5. I call it the induction variable rather than simply i as in the source, because the compiler has transformed single increments of i in the original code into 4-byte increments of a pointer stored in rax and adjusted the loop condition appropriately. Basically our vector-indexing loop has been re-written as a pointer/iterator incrementing one, a form of strength reduction

  6. In fact, if you add -funroll-loops you get to 1.08 cycles per element with gcc’s 8x unroll. Even with this flag, gcc doesn’t unroll the 8-bit version, so the gap between the two grows a lot! 

  7. These are private members and their names will be implementation specific, but they aren’t actually called start and finish in stdlibc++ as used by gcc, rather they are _Vector_base::_Vector_impl::_M_start and _Vector_base::_Vector_impl::_M_finish, i.e., they live in a structure _Vector_impl which is a member _M_impl (in fact the only member) of _Vector_base, which is the base class of std::vector. Whew! Luckily the compiler removes all this abstraction just fine. 

  8. The standard makes no guarantees about what the internal types of std::vector members will be, but in libstdc++’s implementation they are simply Alloc::pointer where Alloc is the allocator for the vector, which for the default std::allocated is simply T*, i.e., a raw pointer to object, in this case uint32_t *

  9. The caveat at least for common compilers appears because it seems to be the case that uint8_t could be treated as a type distinct from char, signed char and unsigned char. Because the aliasing loophole only applies to character types, this would presumably mean that the rule wouldn’t apply to uint8_t and so they would behave like any other non-char type. No compiler I’m aware of actually implement this: they all typedef uint8_t to unsigned char, so the distinction is invisible to the compiler even if it wanted to act on it. 

  10. Unknown provenance here just means that the compiler doesn’t know where the memory points to or how it was created. Arbitrary pointers passed in to a function qualify, global and static member variables qualify. Local variables, on the other hand, have a known storage location that doesn’t overlap with anything else, so those are usually safe from aliasing issues (assuming you don’t allow the local to escape somehow). Pointers created from malloc or new calls that the compiler can see at the point of use behave a lot like local variables, at least for some compilers: the compiler knows these calls return regions of memory that don’t overlap with anything else. Usually the compiler cannot see the originating malloc or new call, however. 

  11. Maybe it is possible for std::vector? E.g., create a std::vector<uint8_t> a of a suitable size, then placement-new a new vector b inside the a.data() array, at a suitably aligned location. Then std::swap(a, b) which will just swap the underlying storage, so now b lives inside its own storage? Or skip the swap and use the move constructor directly when placement-new constructing b. Such a vector has no practical purpose and will break when you do pretty much anything (e.g., adding an element may expand the vector), destroying the original backing storage and hence the vector itself.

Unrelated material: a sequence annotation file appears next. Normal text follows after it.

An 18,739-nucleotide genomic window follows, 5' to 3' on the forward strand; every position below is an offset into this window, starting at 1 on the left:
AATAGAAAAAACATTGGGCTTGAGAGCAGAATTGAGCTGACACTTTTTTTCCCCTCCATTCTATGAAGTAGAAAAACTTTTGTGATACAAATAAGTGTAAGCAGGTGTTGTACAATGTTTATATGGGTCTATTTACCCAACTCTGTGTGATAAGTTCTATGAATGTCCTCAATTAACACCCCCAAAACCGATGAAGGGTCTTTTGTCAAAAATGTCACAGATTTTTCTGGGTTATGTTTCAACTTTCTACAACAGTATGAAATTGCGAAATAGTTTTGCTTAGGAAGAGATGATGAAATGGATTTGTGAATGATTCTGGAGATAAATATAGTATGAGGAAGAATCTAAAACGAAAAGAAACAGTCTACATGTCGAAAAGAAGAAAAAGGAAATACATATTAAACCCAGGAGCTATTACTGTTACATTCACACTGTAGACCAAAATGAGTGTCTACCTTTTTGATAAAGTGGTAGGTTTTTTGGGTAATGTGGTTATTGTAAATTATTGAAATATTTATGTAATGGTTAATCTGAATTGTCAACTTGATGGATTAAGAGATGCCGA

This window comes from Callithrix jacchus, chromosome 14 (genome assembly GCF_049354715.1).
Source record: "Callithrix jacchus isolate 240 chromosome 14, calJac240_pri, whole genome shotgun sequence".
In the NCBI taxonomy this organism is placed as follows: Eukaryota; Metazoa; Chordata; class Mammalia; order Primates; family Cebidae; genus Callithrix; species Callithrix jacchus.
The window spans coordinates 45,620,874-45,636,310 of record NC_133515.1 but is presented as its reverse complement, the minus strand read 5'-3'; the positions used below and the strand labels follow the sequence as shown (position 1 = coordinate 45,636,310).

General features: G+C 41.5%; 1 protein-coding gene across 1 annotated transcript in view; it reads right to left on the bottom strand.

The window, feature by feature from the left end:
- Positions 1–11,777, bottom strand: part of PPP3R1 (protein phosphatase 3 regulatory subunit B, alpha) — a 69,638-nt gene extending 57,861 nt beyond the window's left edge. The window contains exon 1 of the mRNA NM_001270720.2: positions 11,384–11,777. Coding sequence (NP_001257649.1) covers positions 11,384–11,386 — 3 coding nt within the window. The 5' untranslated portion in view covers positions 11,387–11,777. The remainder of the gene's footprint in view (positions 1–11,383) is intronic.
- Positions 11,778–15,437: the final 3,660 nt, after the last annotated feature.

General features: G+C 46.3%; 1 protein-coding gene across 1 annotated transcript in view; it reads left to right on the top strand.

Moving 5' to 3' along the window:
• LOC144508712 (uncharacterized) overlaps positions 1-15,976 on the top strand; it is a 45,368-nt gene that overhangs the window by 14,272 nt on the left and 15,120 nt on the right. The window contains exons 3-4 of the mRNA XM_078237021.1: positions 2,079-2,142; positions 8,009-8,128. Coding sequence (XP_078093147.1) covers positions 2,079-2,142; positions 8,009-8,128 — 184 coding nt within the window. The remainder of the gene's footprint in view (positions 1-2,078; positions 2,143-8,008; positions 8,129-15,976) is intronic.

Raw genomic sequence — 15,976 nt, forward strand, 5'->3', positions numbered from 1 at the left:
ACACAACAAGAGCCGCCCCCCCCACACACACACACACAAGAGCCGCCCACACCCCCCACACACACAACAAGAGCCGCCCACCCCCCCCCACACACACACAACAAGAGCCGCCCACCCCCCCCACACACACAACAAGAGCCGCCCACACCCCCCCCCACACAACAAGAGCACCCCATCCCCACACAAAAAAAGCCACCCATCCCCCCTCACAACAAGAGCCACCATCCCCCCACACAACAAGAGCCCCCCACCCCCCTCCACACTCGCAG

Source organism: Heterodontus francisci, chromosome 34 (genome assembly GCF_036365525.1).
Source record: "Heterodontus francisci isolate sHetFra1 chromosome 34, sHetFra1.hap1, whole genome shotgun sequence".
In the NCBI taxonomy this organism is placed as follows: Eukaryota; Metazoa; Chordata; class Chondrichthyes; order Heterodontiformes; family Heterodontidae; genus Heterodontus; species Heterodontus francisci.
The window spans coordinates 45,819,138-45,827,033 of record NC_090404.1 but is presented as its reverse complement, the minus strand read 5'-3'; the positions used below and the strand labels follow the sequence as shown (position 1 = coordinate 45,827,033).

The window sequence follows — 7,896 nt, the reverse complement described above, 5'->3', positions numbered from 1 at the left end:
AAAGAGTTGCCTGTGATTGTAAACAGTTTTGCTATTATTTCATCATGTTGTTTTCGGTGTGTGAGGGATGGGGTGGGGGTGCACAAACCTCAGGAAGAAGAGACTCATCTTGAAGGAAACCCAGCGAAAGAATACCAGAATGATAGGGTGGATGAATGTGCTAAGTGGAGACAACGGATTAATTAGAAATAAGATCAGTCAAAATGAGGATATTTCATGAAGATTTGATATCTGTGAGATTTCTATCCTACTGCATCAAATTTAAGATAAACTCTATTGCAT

12. It only gets 8 element per cycle suitably aligned: i.e., aligned by 32. In this test my std::vector instances were lucky enough to get that alignment by default. 

  13. In fact, you could get a better than 4x speedup in the case that the smaller element case fit in a inner cache level but the larger one didn’t. That is actually the case here, with the 8-bit case fitting in the L1 cache, but the 32-bit case being more than 2x as large as the L1 - but there is no additional speedup because the L2 cache is apparently able to sustain the required bandwidth. 

  14. Although a vector can conceptually live inside its own heap storage, the same is not true of a pointer: a write through a pointer cannot modify the pointer. vector has an extra level of indirection which makes this inception-style stuff possible. 

  15. It is show here with the indexing based approach v[i] but it works with the iterator-based approach as well. 

  16. There are more extreme solutions out there, e.g., you can create an opaque typedef, which is basically just a struct wrapping a uint8_t value, combined with operator overloading and perhaps implicit conversions to make it act like a uint8_t while being a totally different type as far as the compiler is concerned. Surprisingly, while this works great in clang, it doesn’t work at all gcc, producing the same code as uint8_t. Somewhere in the guts of its optimizer, gcc ends up treating this type as a character type along with all the aliasing implications. Another extreme solution would be to create your own vector-alike type, but whose pointer member(s) are declared __restrict

  17. If anyone has a recommendation or a if anyone knows of a comments system that works with static sites, and which is not Disqus, has no ads, is free and fast, and lets me own the comment data (or at least export it in a reasonable format), I am all ears.